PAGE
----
History is filled with examples of people who have been kind or unkind to someone only to discover that the “someone” was a person of great prominence unrecognized by them. Arjuna finds himself in this situation. We are told that often when resting together, if Krishna was lying near, Arjuna would push at him with his foot and tell him to move over. In India, to touch someone even unintentionally with the foot is considered great carelessness and rudeness. When that happens, the offender touches the feet of the person and begs their pardon. To touch them deliberately, and kick them (even gently) is a cardinal insult. Yet, very dear and close friends sometimes do such things in jest as sign of intimacy and comeraderie. We are also told that if Krishna remarked that it was going to rain, and then it did not, Arjuna would say: “What a prophet you are! How wise! How all-knowing!” and tease him. He would also address him familiarly, leaving aside Krishna’s royal and spiritual status as the King of Dwarka and Yogeshwara, the Lord of Yoga.
Having now witnessed the real nature of Krishna as Infinite Being, Arjuna pleads: “Whatever I have said impetuously as if in ordinary friendship, ‘O Krishna, O Yadava, O Comrade,’ in ignorance of Your majesty, through negligence or even through affection, and if, with humorous purpose, You were disrespectfully treated, while at play, resting, while seated or while dining, when alone, or even before the eyes of others, for that I ask forgiveness of You, immeasurable One. You are the father of the world, of all things animate and inanimate. You are to be revered by this world. You are the most venerable Guru. There is nothing like You in the three worlds. How then could there be another greater, O Being of incomparable glory? Therefore, bowing down, prostrating my body, I ask forgiveness of You, O Lord. As is a father to a son, a friend to a friend, a lover to a beloved, please, O God, be merciful!” (11:41-44).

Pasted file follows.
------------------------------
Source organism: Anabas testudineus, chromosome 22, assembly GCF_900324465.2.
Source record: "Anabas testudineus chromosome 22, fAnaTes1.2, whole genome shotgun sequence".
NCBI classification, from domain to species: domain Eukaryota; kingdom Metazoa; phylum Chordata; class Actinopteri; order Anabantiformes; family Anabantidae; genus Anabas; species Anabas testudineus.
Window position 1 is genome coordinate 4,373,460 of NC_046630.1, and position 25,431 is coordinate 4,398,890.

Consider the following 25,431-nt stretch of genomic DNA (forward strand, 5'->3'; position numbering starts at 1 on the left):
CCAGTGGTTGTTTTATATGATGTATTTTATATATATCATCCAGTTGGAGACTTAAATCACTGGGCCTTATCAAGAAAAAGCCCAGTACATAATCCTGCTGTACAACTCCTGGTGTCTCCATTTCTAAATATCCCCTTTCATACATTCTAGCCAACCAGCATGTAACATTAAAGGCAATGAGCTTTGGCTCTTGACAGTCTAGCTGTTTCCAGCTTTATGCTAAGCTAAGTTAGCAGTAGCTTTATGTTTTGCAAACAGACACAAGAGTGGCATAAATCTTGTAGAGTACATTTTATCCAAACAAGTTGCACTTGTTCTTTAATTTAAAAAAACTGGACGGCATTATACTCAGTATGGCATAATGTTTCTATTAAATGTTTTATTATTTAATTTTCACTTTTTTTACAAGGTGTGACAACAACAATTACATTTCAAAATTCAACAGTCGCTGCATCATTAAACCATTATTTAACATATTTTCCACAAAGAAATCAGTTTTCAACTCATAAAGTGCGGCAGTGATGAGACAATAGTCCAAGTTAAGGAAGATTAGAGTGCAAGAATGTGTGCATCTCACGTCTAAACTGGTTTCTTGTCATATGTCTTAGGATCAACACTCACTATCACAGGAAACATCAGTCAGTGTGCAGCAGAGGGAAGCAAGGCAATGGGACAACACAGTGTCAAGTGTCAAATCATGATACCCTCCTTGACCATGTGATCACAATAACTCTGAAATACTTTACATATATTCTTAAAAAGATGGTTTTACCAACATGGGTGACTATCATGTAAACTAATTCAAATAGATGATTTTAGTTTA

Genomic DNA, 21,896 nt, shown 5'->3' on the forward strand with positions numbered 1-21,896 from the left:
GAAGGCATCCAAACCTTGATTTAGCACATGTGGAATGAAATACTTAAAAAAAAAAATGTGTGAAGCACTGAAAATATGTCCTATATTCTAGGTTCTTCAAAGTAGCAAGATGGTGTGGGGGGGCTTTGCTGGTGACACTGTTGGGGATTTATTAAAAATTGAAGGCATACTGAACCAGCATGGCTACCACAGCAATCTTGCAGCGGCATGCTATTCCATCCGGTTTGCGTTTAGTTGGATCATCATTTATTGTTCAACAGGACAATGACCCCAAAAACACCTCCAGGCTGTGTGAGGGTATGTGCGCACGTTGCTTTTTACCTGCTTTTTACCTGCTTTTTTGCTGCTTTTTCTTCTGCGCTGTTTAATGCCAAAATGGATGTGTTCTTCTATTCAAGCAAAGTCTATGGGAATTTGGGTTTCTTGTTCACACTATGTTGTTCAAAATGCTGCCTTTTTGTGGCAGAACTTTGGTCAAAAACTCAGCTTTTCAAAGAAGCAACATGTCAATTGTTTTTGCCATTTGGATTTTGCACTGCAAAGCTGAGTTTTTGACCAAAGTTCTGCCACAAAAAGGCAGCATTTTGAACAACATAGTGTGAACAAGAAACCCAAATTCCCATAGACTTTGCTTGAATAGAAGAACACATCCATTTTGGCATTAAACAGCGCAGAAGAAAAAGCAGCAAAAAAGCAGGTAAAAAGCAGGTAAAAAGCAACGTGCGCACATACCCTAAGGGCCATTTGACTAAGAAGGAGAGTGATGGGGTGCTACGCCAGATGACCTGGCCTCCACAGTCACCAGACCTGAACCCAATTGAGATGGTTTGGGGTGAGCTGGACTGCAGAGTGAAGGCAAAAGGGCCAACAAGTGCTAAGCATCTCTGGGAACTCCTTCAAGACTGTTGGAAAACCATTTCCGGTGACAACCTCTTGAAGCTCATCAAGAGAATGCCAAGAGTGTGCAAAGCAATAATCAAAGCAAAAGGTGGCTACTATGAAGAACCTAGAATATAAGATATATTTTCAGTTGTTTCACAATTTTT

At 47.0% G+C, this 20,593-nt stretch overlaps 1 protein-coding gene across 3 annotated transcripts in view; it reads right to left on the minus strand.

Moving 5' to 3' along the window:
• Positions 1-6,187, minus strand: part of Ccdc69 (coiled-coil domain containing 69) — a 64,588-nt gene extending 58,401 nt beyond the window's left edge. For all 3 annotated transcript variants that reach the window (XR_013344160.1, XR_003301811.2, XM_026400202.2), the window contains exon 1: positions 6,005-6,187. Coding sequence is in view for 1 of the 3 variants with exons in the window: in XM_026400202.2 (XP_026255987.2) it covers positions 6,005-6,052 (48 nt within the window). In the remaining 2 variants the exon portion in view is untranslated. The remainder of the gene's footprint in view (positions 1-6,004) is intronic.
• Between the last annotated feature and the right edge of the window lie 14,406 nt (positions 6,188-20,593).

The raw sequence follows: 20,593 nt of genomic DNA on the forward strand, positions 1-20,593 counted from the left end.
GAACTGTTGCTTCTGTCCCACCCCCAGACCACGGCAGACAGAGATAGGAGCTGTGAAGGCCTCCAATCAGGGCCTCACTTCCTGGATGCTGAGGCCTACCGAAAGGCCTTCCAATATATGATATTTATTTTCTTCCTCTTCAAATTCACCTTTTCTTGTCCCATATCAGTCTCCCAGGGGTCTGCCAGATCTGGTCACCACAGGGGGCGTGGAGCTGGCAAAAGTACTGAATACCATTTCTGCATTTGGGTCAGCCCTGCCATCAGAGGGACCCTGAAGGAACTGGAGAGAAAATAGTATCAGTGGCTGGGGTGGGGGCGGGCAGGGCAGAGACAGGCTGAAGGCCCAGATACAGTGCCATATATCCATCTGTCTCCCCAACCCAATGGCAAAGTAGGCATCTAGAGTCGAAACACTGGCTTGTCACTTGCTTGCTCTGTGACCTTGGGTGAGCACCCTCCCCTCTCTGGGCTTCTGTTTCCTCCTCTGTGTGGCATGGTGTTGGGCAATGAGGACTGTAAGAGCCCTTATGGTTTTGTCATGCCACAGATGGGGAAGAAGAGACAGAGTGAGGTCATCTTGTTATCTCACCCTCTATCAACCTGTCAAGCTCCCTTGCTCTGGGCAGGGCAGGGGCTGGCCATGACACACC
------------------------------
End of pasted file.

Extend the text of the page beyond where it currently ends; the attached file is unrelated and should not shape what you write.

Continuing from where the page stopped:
In The Night of the Iguana, one of the characters refers to “Man’s inhumanity to God.” When we really grasp that all along we have been dealing with Absolute Divinity Itself–ignoring, lying to, trying to fool, denying, and avoiding It–we are overcome with regret and dismay. How could we have done that? Like Arjuna we may try to find consolation in the idea that God is friend, father, and lover, but in the long run that will not avail. Real peace will only come to us when we realize that God is our ultimate Self, that we are absolutely one with Him–so how can he be either pleased or displeased with us? In fact, all those unworthy things we were doing to God we were really doing to our own selves as well.
But there is more. In the religious lore of the ages we find instances in which a face-to-face encounter with Reality virtually incapacitates the beholder, that it overstrains the still-evolving mind, as it is beyond its ability to take in and yet keep on functioning normally. God knows what He is doing. The eucharist of the Liberal Catholic Church speaks of “the limitations of time and space, wherewith it is Thy will to veil our earthly eyes from the excess of Thy glory,” because at its present level of development the human mind cannot cope with its fullness. Arjuna experiences this, too, and therefore says: “Having seen that which has never been seen before, I am delighted, and yet my mind trembles with fear. Show me that form, O God, in which You originally appeared. Have mercy, Lord of God, abode of the universe. I desire to see You wearing a crown, armed with a mace, discus in hand, as before. Become that four-armed form [as Vishnu], O thousand-armed One, O You who have all forms” (11:45, 46). Sometimes we have to settle for the veil rather than what is being veiled–at least for a while longer. In the same way, Arjuna asks to see the soothing form of Vishnu, the Preserver, in order to settle and reassure his mind.
How it comes about